Innovative Customs project for bio-bananas
Following the success of an innovative Customs project in the port of Antwerp for smoother imports of bio-bananas, i.e. bananas grown organically without the use of pesticides or other chemicals, a digital “bio-certificate” will be introduced EU-wide as of April 2017.
A highly advanced EU pilot project was recently rolled out in the port of Antwerp, more specifically in the BNFW fruit terminal, in which the Customs service played a prominent role. In this leading fruit port the possibilities were trialled for replacing the paper bio-certificate with a more reliable and above all faster digital version. The pilot project was carried out for the banana importer Dole, long a faithful customer of the port which imports organic bananas from Lima (Peru) via Antwerp.
Strict controls on bio-certificates In order to offer European consumers the guarantee that the bio-bananas they buy in the shop are actually grown organically, the production of such bananas is subject to very strict controls. For this purpose Dole and its Antwerp customs agent Belfruco must submit a bio-inspection certificate to the Customs department when the goods are imported into Antwerp. However, on some occasions this led to consignments being destroyed unnecessarily, for example if the certificate had been lost, and so the European Commission (DG Agri) decided to carry out a pilot project to prevent this happening. This led to very successful collaboration between the banana company Dole, its customs agent Belfruco, the Customs authority in Lima, the Customs authority in Antwerp and the Flemish ministry of agriculture.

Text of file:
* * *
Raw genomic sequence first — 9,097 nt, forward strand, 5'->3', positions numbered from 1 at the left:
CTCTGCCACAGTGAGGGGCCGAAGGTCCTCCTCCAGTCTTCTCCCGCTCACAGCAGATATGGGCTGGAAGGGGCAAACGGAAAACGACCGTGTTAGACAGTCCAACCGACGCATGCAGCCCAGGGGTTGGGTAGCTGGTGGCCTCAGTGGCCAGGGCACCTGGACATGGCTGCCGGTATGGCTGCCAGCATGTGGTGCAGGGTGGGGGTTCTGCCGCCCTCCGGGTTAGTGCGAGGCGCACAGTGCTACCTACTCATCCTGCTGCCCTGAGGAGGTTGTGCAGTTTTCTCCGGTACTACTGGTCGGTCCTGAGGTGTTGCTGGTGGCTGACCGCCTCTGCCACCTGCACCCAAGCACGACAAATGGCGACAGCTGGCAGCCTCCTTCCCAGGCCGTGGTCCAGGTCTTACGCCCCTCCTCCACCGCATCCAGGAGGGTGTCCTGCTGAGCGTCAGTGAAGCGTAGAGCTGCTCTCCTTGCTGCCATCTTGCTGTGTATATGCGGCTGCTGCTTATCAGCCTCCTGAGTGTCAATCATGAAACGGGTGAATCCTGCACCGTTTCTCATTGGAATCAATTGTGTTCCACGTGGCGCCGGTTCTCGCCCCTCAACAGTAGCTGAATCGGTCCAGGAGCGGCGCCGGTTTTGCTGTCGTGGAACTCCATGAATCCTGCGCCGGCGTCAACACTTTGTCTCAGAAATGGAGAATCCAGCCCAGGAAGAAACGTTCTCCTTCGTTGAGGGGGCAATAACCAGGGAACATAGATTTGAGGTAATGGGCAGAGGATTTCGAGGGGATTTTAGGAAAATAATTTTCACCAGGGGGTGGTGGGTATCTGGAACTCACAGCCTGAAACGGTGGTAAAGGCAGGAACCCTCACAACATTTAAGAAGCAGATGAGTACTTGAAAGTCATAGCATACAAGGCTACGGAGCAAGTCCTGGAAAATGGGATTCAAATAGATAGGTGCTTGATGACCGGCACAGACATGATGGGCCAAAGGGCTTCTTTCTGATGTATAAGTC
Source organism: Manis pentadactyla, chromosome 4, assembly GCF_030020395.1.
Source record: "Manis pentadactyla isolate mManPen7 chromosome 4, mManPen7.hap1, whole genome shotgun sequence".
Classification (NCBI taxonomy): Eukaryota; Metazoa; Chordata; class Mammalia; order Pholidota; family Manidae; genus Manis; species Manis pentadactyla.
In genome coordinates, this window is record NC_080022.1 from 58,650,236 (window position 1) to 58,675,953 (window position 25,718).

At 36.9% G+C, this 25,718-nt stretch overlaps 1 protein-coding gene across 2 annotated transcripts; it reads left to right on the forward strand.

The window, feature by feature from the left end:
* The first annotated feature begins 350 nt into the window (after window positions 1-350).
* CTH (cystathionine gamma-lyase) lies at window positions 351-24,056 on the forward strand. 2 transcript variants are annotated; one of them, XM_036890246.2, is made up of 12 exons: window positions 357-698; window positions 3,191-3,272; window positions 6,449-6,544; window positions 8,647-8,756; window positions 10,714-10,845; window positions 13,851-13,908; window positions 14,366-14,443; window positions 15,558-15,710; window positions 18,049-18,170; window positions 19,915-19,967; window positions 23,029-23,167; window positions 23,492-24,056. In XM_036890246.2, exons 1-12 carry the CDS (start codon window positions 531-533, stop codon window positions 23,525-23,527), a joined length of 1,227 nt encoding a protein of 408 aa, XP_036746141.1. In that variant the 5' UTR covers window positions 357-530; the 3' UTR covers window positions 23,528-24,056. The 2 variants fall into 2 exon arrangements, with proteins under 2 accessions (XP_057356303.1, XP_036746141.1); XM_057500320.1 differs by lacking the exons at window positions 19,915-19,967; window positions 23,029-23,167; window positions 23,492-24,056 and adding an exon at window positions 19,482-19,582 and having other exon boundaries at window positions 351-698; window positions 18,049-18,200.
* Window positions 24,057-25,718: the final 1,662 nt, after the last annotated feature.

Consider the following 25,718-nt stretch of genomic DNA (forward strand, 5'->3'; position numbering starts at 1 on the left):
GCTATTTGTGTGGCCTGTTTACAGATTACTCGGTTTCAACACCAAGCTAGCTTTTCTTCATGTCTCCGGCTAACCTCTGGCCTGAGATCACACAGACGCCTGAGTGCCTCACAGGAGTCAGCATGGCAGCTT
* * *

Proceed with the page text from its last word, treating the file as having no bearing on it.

Digital added value In this pilot project the inspecting body in Peru connects to the European Commission’s secure software and sends the data concerning the consignment of bio-bananas being sent to Antwerp. When the consignment actually arrives in Antwerp several weeks later the Customs service in Antwerp in turn connects to the European Commission’s system to validate the importation. This results in huge time savings compared with the five days that it took previously for a courier service to deliver the paper certificate from Lima to Antwerp.
Flexible Customs formalities In this way the port of Antwerp has once more demonstrated its commitment to trade facilitation by making the required Customs procedures as fast as possible. The European Commission too considers this pilot project to have been very successful and has published the necessary legislation so that the concept can be applied throughout the EU as of April 2017. As the same time the project has paved the way for similar electronic documents to be used in other industries.